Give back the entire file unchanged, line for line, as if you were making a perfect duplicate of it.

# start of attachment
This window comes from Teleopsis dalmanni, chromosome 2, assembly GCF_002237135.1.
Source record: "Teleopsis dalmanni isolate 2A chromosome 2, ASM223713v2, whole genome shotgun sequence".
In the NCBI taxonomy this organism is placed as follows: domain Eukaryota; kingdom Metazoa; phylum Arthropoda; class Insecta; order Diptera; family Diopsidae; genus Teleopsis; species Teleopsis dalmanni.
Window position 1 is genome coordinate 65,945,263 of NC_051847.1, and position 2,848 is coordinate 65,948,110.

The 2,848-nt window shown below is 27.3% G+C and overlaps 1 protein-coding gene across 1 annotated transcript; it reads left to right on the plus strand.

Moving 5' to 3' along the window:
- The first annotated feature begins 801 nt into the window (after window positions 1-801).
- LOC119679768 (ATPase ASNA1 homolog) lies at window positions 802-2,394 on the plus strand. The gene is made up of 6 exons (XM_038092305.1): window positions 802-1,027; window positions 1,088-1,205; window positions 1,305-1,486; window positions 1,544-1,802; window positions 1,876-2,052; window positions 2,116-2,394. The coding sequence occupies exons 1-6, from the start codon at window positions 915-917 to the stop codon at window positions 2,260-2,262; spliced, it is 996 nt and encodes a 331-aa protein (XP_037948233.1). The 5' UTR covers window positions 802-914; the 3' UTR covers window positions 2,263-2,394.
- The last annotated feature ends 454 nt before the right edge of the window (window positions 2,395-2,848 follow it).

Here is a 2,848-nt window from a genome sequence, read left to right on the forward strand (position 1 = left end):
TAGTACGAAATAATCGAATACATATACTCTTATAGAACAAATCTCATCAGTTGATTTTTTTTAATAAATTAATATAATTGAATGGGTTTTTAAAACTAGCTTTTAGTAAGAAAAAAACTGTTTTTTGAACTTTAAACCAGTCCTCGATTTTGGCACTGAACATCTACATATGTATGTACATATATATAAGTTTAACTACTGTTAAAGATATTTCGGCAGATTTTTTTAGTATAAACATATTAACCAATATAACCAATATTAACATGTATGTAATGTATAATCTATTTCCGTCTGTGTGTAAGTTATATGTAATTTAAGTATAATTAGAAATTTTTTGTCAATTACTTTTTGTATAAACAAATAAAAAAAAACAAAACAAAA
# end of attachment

This window comes from Teleopsis dalmanni, chromosome 2, assembly GCF_002237135.1.
Source record: "Teleopsis dalmanni isolate 2A chromosome 2, ASM223713v2, whole genome shotgun sequence".
In the NCBI taxonomy this organism is placed as follows: domain Eukaryota; kingdom Metazoa; phylum Arthropoda; class Insecta; order Diptera; family Diopsidae; genus Teleopsis; species Teleopsis dalmanni.
Window position 1 is genome coordinate 65,945,263 of NC_051847.1, and position 2,848 is coordinate 65,948,110.

The 2,848-nt window shown below is 27.3% G+C and overlaps 1 protein-coding gene across 1 annotated transcript; it reads left to right on the plus strand.

Moving 5' to 3' along the window:
- The first annotated feature begins 801 nt into the window (after window positions 1-801).
- LOC119679768 (ATPase ASNA1 homolog) lies at window positions 802-2,394 on the plus strand. The gene is made up of 6 exons (XM_038092305.1): window positions 802-1,027; window positions 1,088-1,205; window positions 1,305-1,486; window positions 1,544-1,802; window positions 1,876-2,052; window positions 2,116-2,394. The coding sequence occupies exons 1-6, from the start codon at window positions 915-917 to the stop codon at window positions 2,260-2,262; spliced, it is 996 nt and encodes a 331-aa protein (XP_037948233.1). The 5' UTR covers window positions 802-914; the 3' UTR covers window positions 2,263-2,394.
- The last annotated feature ends 454 nt before the right edge of the window (window positions 2,395-2,848 follow it).

Here is a 2,848-nt window from a genome sequence, read left to right on the forward strand (position 1 = left end):
TAGTACGAAATAATCGAATACATATACTCTTATAGAACAAATCTCATCAGTTGATTTTTTTTAATAAATTAATATAATTGAATGGGTTTTTAAAACTAGCTTTTAGTAAGAAAAAAACTGTTTTTTGAACTTTAAACCAGTCCTCGATTTTGGCACTGAACATCTACATATGTATGTACATATATATAAGTTTAACTACTGTTAAAGATATTTCGGCAGATTTTTTTAGTATAAACATATTAACCAATATAACCAATATTAACATGTATGTAATGTATAATCTATTTCCGTCTGTGTGTAAGTTATATGTAATTTAAGTATAATTAGAAATTTTTTGTCAATTACTTTTTGTATAAACAAATAAAAAAAAACAAAACAAAA